20th tries hand at regional launches

Feb 26, 2001  •  Post A Comment

Still waters ran deep at Twentieth Television after a long run of silence from within the company’s development ranks so far this season, and now a new court show and a late-night talk show will lead off a new regional launch strategy for the syndicator.
With a merger of the Fox owned-and-operated stations and the Chris-Craft Industries stations still pending, Twentieth was quiet throughout January’s National Association of Television Program Executives market, with the distributor mainly firming up its current programming crop for the next few seasons.
Now, with Bob Cook at the helm of the studio after taking over shortly before the new year, the company is preparing a series of regional launches beginning with “Texas Justice” next month.
“With regional launches, not only is it less expensive than if we prepared a national launch, but it gives us the opportunity to control the environment where it will be placed,” Mr. Cook said. “This way we can select the time periods and the competition … and that can give us a reasonable picture of whether the program can work or not.”
“Texas Justice” was cleared at six of the Southern Fox O&Os: KDFW-TV, Dallas; WAGA-TV, Atlanta; KRIV-TV, Houston, where the show will be produced; WBRC-TV, Birmingham, Ala.; WHBQ, Memphis, Tenn.; and WGHP, Greensboro, N.C. Each of the stations will control the advertising inventory.
The half-hour strip will be ruled by Texas lawman Larry Joe Doherty. Kathryn Seigel Levine of the studio’s now-canceled “Forgive or Forget” will serve as executive producer. The series will debut March 26 for a 13-week test run that will last through the May sweeps.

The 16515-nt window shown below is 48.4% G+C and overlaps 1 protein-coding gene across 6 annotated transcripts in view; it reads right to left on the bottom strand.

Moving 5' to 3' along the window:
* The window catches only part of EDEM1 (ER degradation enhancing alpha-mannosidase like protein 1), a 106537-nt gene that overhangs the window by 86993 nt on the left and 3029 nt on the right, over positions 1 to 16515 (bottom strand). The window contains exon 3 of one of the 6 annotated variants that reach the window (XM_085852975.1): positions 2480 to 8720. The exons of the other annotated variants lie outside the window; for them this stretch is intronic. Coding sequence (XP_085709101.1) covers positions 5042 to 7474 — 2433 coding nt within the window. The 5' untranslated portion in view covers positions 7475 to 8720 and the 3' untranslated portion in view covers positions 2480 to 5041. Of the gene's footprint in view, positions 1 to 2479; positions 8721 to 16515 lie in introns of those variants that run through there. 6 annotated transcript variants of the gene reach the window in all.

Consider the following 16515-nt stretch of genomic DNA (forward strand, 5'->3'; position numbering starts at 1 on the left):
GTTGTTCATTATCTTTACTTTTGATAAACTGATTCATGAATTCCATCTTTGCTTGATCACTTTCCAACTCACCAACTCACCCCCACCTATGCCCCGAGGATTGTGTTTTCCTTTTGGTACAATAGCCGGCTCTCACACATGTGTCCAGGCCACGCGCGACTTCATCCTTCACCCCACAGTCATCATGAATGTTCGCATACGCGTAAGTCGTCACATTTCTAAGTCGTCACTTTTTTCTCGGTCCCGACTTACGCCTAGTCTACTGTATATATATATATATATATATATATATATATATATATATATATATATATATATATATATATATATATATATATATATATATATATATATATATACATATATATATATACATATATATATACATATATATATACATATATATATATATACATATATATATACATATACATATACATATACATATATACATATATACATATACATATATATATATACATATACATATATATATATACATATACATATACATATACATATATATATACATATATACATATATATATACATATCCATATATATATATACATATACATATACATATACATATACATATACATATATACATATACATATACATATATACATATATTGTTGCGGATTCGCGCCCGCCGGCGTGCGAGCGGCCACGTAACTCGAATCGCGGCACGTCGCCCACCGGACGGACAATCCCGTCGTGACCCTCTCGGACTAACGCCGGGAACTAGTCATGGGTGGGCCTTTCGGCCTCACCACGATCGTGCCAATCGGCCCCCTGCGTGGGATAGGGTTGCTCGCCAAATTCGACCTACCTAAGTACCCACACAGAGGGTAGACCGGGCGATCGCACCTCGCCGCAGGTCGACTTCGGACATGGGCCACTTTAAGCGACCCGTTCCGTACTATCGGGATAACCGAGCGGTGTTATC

While a number of studios have deserted the once-traditional slow rollout because of the expense involved in the production of a show, Mr. Cook said by using the Houston production facilities, a large chunk of the bill has been cut. In addition, the studio will have to promote the series in only six cities.
“Not only do we need a smaller marketing budget, but by synergistically sharing the program with stations in our own group, not to mention the fact that we are using Houston’s new facility, with its expansive post-production capabilities, it all represents an incredible savings for us,” he said.
If the series is able to carry its lead-in and provide a solid boost for the stations, the company is already poised to extend it toward the Eastern Seaboard by rolling it out to other markets.
Behind “Justice,” the company is readying a late-night talk show also designed to be tested regionally, although thus far talent for the upcoming series has yet to be announced.
“Part of the reason we didn’t bring anything to the convention is that we wanted to make sure we tried out the product and would be able to fine-tune it,” he said.
“When they look like they are finally ready, we can take them to the next level. That doesn’t necessarily mean that we won’t take another project straight to pilot, but right now in a number of cases, with the levels of patience needed these days to make a show work, we will test it out before we make a firm commitment to bring it out nationally.”